Chesapeake Energy.  In the same issue of the Times, Chesapeake Energy displays a full-page advertisement on American energy independence.  The company announced three initiatives that it says will reduce America’s dependence on imported oil.  These are 1) extracting 50% more oil and natural gas domestically using horizontal drilling and hydraulic fracturing; 2) providing a US$150 million investment in Clean Energy Fuels Corp. to install liquefied natural gas fueling capability in filling stations in the U. S.; and 3) providing a US$155 million investment in Sundrop Fuels, Inc. to produce nonfood biomass-based alternative gasoline fuel derived from natural gas and waste cellulosic material.

The company will divert 1-2% of its annual drilling expenditures to these projects for the next 10 years.  It intends to stimulate acceptance of natural gas and gas-to-liquid fuels in the U. S.   Burning natural gas in place of diesel and gasoline  reduces CO2 emissions by about 40% (still, burning natural gas, a carbon-containing fossil fuel, does not totally eliminate greenhouse gas emissions).


Atmospheric concentration of CO2.  Worldwide the burning of fossil fuels for energy continues to increase.  The atmospheric concentration of CO2 accordingly continues to increase as well, by about 2 parts per million (ppm; parts by volume of CO2 gas per million parts by volume of air total) per year, and presently stands at 391 ppm. The increase in CO2 from 1958, measured at Mauna Loa in Hawaii, is shown below (the red line is the averaged curve from monthly data).

It should be noted that, rather than being a straight line, the curve actually bends upward because emissions are increasing each year.

Ms. Cullen’s Op-Ed article emphasizes the need to minimize new emissions of greenhouse gases, indeed to reduce them to zero, as soon as possible.  This is because the atmosphere retains the CO2 released for very long times, on the order of 100 years or more.  (See Note 2)  Essentially all the gas released today will still be in the atmosphere a century from now.  There is no natural mechanism known that depletes CO2 from the atmosphere once released into it.

The CO2 bathtub.  A simple model for atmospheric CO2 is a bathtub containing CO2.  Its faucet continues filling the tub with more CO2 (from continued burning of fossil fuels), but the drain mechanism is essentially plugged, so virtually no CO2 leaves the bathtub (our atmosphere).  As a result, the CO2 level has increased from about 280 ppm

before the industrial revolution began to 390 ppm today.  Even if no further CO2 is added, by turning off the faucet, the earth’s atmosphere already has an elevated level of CO2 which has already increased the average global temperatur and produced extreme weather events.  These would not cease even if mankind stopped now to emit all new CO2. Although this ideal cessation  is not possible, it behooves mankind to minimize new CO2 emissions as soon as possible. (See Note 3)

The fiscal analogy.  Another analogy to global climate change is drawn from the the current U. S. budgetary drama.  In fiscal terms, the analog of yearly increases in atmospheric CO2 levels is the yearly deficit in the budget of the U. S. federal government.  Each year’s deficit is added to the total deficits accumulated over the preceding years; this accumulated deficit is the U. S. national debt.  The national debt is the analog of the total concentration of CO2 already in the atmosphere.  Even if the deficit were reduced to zero next year (no new emissions), the total national debt (atmospheric CO2) would still be there.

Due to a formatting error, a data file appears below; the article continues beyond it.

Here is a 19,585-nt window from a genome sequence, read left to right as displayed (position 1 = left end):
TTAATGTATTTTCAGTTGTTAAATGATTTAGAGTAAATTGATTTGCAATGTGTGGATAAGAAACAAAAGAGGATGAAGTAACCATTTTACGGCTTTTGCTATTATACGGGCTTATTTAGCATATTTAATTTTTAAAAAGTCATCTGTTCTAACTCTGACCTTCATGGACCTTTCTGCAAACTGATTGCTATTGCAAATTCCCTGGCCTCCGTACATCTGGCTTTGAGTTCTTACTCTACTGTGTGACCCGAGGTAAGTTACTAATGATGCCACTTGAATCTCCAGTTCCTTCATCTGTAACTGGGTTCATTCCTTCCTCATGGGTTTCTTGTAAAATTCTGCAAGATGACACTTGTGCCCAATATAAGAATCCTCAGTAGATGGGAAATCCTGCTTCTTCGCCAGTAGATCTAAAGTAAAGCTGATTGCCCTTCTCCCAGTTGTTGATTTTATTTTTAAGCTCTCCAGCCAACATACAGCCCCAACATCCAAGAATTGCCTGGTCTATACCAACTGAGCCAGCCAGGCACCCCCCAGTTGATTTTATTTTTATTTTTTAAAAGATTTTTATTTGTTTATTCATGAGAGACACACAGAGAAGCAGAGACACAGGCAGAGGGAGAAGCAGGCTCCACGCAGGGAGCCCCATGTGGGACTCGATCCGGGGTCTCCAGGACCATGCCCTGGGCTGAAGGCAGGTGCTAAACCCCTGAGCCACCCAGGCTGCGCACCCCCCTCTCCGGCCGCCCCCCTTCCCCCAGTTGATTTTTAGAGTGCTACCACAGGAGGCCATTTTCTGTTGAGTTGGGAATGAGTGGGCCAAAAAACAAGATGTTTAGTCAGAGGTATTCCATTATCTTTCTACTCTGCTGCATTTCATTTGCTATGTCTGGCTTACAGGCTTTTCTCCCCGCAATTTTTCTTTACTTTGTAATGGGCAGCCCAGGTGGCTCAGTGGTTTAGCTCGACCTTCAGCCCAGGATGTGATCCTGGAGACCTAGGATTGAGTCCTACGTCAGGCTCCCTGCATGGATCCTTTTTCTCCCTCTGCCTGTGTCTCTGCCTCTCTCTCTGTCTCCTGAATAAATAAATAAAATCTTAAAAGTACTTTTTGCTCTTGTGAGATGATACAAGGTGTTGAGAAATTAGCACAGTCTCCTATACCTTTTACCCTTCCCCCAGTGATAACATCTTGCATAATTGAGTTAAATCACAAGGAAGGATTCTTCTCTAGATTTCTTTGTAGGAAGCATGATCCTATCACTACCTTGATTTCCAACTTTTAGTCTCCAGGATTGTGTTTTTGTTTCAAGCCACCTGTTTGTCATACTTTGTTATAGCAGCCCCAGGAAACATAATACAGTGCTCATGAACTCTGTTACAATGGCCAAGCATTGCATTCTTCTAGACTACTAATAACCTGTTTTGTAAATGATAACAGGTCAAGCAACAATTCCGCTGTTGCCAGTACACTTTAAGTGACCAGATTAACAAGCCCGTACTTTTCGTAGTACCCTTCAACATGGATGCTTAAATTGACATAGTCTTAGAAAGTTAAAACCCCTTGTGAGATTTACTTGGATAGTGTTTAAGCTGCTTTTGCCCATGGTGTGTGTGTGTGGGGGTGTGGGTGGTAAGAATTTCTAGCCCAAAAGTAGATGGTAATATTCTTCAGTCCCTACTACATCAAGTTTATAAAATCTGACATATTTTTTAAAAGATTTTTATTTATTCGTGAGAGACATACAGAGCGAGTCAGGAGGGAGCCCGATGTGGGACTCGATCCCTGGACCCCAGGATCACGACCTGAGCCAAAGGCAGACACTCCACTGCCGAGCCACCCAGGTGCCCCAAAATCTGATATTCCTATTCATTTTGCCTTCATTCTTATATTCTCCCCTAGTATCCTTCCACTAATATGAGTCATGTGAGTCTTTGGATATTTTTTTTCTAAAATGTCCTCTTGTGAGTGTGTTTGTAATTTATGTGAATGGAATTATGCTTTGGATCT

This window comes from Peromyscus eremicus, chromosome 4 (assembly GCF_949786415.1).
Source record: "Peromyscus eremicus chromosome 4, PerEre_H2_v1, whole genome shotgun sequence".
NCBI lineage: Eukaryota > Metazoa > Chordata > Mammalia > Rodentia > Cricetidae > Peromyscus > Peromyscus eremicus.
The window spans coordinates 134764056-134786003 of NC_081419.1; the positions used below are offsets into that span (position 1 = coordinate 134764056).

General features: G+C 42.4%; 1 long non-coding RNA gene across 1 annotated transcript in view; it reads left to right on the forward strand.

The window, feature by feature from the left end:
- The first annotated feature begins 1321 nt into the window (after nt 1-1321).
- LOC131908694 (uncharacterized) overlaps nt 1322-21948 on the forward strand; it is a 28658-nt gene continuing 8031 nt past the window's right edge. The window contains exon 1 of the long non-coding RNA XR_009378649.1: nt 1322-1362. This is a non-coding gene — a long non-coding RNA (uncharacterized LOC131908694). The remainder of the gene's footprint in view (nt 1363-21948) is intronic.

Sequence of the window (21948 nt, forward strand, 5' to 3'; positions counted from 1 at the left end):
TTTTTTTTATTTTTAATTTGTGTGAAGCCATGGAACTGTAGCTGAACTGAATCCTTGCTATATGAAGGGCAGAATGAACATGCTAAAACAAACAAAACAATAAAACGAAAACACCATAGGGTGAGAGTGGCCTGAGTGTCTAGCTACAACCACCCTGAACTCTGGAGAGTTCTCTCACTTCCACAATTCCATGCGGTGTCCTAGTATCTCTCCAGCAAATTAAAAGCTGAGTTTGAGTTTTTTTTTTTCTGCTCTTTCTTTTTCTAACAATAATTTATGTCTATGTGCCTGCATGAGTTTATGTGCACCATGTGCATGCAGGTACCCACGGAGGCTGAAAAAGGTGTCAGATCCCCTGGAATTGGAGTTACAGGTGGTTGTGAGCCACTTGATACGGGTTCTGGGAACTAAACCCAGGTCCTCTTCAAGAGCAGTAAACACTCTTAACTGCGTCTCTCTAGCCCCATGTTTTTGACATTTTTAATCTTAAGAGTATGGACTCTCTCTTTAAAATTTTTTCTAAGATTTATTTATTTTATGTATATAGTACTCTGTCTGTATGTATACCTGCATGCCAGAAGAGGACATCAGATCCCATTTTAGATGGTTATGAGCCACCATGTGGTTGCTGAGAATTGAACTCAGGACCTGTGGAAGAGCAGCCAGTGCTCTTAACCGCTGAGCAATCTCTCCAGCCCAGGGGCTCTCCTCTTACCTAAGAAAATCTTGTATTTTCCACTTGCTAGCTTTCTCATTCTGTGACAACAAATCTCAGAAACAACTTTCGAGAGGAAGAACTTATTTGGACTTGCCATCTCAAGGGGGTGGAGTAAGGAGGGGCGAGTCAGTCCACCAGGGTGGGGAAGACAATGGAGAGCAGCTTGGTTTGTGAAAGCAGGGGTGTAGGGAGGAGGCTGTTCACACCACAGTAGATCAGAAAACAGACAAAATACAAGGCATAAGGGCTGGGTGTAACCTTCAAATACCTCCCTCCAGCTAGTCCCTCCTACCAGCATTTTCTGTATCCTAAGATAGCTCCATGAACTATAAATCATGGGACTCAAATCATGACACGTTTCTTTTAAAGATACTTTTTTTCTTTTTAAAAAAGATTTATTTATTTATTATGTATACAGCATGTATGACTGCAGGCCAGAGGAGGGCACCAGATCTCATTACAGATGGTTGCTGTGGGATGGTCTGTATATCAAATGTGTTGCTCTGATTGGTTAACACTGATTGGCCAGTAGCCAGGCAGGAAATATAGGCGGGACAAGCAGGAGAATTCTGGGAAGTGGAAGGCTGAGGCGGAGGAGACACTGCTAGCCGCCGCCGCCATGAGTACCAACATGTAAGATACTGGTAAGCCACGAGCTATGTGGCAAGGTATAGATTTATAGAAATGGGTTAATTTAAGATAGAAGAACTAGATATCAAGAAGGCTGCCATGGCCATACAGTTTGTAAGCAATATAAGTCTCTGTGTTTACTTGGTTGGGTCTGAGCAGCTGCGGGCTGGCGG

These analogies indicate that the people of the world should be striving to bring new emissions of CO2 close to zero as soon as possible. 

Global average temperature will increase due to existing fossil fuel-burning installations. In 2010 in Science, Davis, Caldeira and Matthews (see Note 1) assessed the future production of atmospheric CO2 and its effect on global temperature from only fossil fuel-burning equipment already in place.  Their analysis predicts that atmospheric CO2 will increase from the present 390 ppm, to a predicted maximum of about 412 ppm at about 2037.  After 2037 the predicted CO2 concentration falls slightly to about 408 ppm by 2060. (See Panel C from Fig. 1 of Davis and coworkers below). 

© American Association for the Advancement of Science.  The upper and lower line projections relate to upper and lower bound estimates by Davis and coworkers for the reduction in CO2 emissions over the time period to 2060.

The current average global temperature is about 0.7ºC (1.3ºF) higher than it was in preindustrial times due to increased atmospheric CO2 emitted since 1850.  Davis and coworkers predict that as a result of the continued emission of CO2 from only existing installations (Panel C above) the average global temperature will continue to rise slowly over the next 50 years, reaching 1.3ºC (2.3ºF) above average preindustrial temperature by 2060, according to the Middle scenario. (See Panel D from their Fig. 1, above).  Thus even if we were to cease building new power plants and cars, global temperature would continue rising.  This scientific assessment by Davis and coworkers amplifies the simple bathtub and fiscal analogies presented above.

The U. S. has no national energy policy in place, as detailed in the New York Times editorial described above.  This void is currently filled by various state and regional greenhouse gas reduction initiatives, including California’s plan, the Western Climate Initiative, the Midwest Greenhouse Gas Reduction Accord, and the New England and mid-Atlantic Regional Greenhouse Gas Initiative.  These programs have varying levels of coverage and differing terms of duration.  In the absence of federal legislation governing energy policy, the Obama administration is implementing various policies by executive and administrative actions.